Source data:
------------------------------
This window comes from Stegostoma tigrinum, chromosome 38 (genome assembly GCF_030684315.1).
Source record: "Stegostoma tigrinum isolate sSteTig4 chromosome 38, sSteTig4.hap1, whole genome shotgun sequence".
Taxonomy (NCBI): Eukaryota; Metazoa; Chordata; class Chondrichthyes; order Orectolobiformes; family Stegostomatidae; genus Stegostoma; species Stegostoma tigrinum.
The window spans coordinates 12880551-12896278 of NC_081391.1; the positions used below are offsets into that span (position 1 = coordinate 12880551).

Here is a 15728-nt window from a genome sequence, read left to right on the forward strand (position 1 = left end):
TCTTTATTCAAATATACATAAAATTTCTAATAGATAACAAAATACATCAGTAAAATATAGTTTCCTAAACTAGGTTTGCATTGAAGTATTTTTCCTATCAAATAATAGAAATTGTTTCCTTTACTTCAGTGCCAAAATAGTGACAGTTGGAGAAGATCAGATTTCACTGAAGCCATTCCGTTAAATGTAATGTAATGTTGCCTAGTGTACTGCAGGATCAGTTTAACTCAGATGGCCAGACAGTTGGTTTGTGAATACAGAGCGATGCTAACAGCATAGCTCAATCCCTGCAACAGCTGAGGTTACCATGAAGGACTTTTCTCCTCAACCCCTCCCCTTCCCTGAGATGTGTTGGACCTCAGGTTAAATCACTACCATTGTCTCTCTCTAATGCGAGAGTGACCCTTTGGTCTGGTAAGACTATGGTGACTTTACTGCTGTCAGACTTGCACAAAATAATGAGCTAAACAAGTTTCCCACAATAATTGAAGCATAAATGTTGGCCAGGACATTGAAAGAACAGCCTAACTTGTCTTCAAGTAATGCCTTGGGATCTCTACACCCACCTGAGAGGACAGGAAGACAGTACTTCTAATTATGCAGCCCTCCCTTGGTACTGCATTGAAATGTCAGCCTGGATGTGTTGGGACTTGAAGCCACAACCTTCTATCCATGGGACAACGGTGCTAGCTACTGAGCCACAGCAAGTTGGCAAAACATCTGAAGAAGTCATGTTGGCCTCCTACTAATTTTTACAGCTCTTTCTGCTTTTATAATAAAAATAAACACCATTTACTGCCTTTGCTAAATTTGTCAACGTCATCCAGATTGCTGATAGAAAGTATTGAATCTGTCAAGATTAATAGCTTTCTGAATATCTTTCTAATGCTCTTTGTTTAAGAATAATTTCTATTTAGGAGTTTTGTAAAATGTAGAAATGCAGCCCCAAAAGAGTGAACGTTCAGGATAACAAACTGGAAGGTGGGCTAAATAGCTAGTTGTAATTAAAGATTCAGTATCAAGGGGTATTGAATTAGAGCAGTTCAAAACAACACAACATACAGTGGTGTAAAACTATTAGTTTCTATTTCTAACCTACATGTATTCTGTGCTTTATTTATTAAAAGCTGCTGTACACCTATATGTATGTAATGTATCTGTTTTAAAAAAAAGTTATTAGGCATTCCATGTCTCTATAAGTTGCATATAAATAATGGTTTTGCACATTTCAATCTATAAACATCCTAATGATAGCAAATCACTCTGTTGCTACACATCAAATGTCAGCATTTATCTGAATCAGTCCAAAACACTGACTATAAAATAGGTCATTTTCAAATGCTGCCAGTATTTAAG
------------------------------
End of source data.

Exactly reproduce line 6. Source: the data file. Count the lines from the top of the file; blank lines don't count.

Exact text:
TCTTTATTCAAATATACATAAAATTTCTAATAGATAACAAAATACATCAGTAAAATATAGTTTCCTAAACTAGGTTTGCATTGAAGTATTTTTCCTATCAAATAATAGAAATTGTTTCCTTTACTTCAGTGCCAAAATAGTGACAGTTGGAGAAGATCAGATTTCACTGAAGCCATTCCGTTAAATGTAATGTAATGTTGCCTAGTGTACTGCAGGATCAGTTTAACTCAGATGGCCAGACAGTTGGTTTGTGAATACAGAGCGATGCTAACAGCATAGCTCAATCCCTGCAACAGCTGAGGTTACCATGAAGGACTTTTCTCCTCAACCCCTCCCCTTCCCTGAGATGTGTTGGACCTCAGGTTAAATCACTACCATTGTCTCTCTCTAATGCGAGAGTGACCCTTTGGTCTGGTAAGACTATGGTGACTTTACTGCTGTCAGACTTGCACAAAATAATGAGCTAAACAAGTTTCCCACAATAATTGAAGCATAAATGTTGGCCAGGACATTGAAAGAACAGCCTAACTTGTCTTCAAGTAATGCCTTGGGATCTCTACACCCACCTGAGAGGACAGGAAGACAGTACTTCTAATTATGCAGCCCTCCCTTGGTACTGCATTGAAATGTCAGCCTGGATGTGTTGGGACTTGAAGCCACAACCTTCTATCCATGGGACAACGGTGCTAGCTACTGAGCCACAGCAAGTTGGCAAAACATCTGAAGAAGTCATGTTGGCCTCCTACTAATTTTTACAGCTCTTTCTGCTTTTATAATAAAAATAAACACCATTTACTGCCTTTGCTAAATTTGTCAACGTCATCCAGATTGCTGATAGAAAGTATTGAATCTGTCAAGATTAATAGCTTTCTGAATATCTTTCTAATGCTCTTTGTTTAAGAATAATTTCTATTTAGGAGTTTTGTAAAATGTAGAAATGCAGCCCCAAAAGAGTGAACGTTCAGGATAACAAACTGGAAGGTGGGCTAAATAGCTAGTTGTAATTAAAGATTCAGTATCAAGGGGTATTGAATTAGAGCAGTTCAAAACAACACAACATACAGTGGTGTAAAACTATTAGTTTCTATTTCTAACCTACATGTATTCTGTGCTTTATTTATTAAAAGCTGCTGTACACCTATATGTATGTAATGTATCTGTTTTAAAAAAAAGTTATTAGGCATTCCATGTCTCTATAAGTTGCATATAAATAATGGTTTTGCACATTTCAATCTATAAACATCCTAATGATAGCAAATCACTCTGTTGCTACACATCAAATGTCAGCATTTATCTGAATCAGTCCAAAACACTGACTATAAAATAGGTCATTTTCAAATGCTGCCAGTATTTAAG